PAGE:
So I don’t fully understand the argument here. Brad de Long (BDL) seems to be claiming that Lars P. Syll (LPS) is claiming that to be a ‘true Keynesian’ one must believe that temporary demand-shocks lead to a permanent decline in output.
BDL says, in contrast to what LPS claims, John Maynard Keynes (JMK) himself did not believe that short-term demand-shocks lead to a permanent decline in output.
To this end, BDL quotes a passage from Ch22 of The General Theory in which JMK describes how a crisis can eventuate. In this description, business managers are disappointed at lower than expected profits (i.e. a ‘declining marginal efficiency of capital’). This causes them to reduce investment and increase their liquidity preference, which in turn causes unemployment.
I disagree with BDL’s claim that the quoted passage suggests Keynes did not believe that a temporary fall in aggregate demand could lead to a long term decline in output. In all honesty, the passage doesn’t seem to suggest anything one way or the other. Perhaps business manager’s profit-expectations were disappointed because of an unanticipated decline in demand. Or perhaps demand remained utterly constant and the business managers just duped themselves into thinking demand was about to take off, and then it didn’t.
This is probably just me being dense, but I just don’t see why BDL thinks that passage proves anything about what Keynes thought about the ‘long term’ effects of ‘short term’ demand fluctuations. The marginal efficiency of capital is defined by Keynes as:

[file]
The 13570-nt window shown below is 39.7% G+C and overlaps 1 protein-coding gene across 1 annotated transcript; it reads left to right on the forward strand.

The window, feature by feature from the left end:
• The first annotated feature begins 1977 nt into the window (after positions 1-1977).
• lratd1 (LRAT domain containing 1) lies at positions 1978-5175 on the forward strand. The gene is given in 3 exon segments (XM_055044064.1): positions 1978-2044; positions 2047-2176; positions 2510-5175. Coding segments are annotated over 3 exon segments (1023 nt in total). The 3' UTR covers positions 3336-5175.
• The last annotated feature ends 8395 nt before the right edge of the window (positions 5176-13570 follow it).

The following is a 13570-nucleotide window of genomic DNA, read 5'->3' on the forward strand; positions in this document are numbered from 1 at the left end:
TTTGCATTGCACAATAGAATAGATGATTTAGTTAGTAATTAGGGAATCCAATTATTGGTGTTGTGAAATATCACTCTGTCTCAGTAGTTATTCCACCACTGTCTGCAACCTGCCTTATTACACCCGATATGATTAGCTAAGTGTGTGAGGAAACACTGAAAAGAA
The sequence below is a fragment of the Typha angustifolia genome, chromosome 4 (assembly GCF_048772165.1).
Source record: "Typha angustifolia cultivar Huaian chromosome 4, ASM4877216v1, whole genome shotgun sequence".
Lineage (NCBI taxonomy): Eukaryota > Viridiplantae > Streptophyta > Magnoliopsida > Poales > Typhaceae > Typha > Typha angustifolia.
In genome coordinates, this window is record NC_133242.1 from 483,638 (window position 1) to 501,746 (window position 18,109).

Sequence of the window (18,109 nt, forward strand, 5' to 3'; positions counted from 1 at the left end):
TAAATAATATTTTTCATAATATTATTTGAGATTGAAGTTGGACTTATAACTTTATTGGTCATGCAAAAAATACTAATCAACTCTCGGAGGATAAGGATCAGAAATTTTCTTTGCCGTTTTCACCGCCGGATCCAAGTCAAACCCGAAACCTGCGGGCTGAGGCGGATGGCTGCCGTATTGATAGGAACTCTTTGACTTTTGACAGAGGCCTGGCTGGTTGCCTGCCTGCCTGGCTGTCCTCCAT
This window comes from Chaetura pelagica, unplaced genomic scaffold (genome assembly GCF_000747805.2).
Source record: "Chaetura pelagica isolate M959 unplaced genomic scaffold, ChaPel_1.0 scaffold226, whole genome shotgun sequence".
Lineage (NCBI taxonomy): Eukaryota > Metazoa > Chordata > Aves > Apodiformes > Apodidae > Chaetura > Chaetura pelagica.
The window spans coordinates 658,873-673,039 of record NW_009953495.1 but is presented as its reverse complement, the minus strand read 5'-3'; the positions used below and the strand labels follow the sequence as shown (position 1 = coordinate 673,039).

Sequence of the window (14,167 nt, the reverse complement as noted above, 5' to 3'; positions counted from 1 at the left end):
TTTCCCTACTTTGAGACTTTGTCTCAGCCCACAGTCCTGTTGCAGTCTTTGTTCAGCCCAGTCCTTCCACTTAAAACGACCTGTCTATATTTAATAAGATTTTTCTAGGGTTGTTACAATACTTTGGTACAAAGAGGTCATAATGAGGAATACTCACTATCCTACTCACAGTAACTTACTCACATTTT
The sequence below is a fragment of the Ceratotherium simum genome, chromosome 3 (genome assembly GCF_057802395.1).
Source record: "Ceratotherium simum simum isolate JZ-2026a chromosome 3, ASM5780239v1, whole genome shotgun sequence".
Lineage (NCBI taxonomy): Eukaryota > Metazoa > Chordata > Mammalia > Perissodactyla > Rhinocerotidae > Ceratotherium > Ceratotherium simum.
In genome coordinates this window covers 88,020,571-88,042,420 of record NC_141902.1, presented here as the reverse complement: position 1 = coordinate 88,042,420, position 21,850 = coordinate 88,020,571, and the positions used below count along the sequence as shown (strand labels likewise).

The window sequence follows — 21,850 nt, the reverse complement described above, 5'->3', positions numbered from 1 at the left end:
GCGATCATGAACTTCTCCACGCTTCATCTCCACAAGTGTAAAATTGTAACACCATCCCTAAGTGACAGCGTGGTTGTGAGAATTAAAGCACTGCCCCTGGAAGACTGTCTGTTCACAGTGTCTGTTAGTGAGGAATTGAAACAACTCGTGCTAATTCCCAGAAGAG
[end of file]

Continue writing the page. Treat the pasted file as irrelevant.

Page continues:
being equal to that rate of discount which would make the present value of the series of annuities given by the returns expected from the capital asset during its life just equal to its supply price. This gives us the marginal efficiencies of particular types of capital-assets. The greatest of these marginal efficiencies can then be regarded as the marginal efficiency of capital in general. The reader should note that the marginal efficiency of capital is here defined in terms of the expectation of yield and of the current supply price of the capital-asset.
The ‘expected annuities’ here are going to depend on what business managers think future profits are going to be, which they determine by ‘projecting forward’ the situation at the present time. The situation at the present time could be the actual number of sales they had that period, which is (part of) aggregate demand. A sudden fall in demand will reduce the expectations of future profits and hence the marginal efficiency of capital.
On a broader point, the use of ‘short term’ and ‘long term’ is massively confusing. The ‘non Keynesian’ argument seems to be that a short term dip is cancelled out by another short term rise, so that the integral of the overall output level for the entire history of human civilization remains constant regardless of period-by-period fluctuations.
I genuinely don’t know (or even much care) what the ‘proper Keynesian’ argument is vis a vis the effect of short term fluctuations on the long term. It seems obvious to me that short term falls in output (i.e. unemployment) will sum to a fall in ‘long term’ output. Perhaps I’m wrong about that, and I’d be grateful if someone could explain why.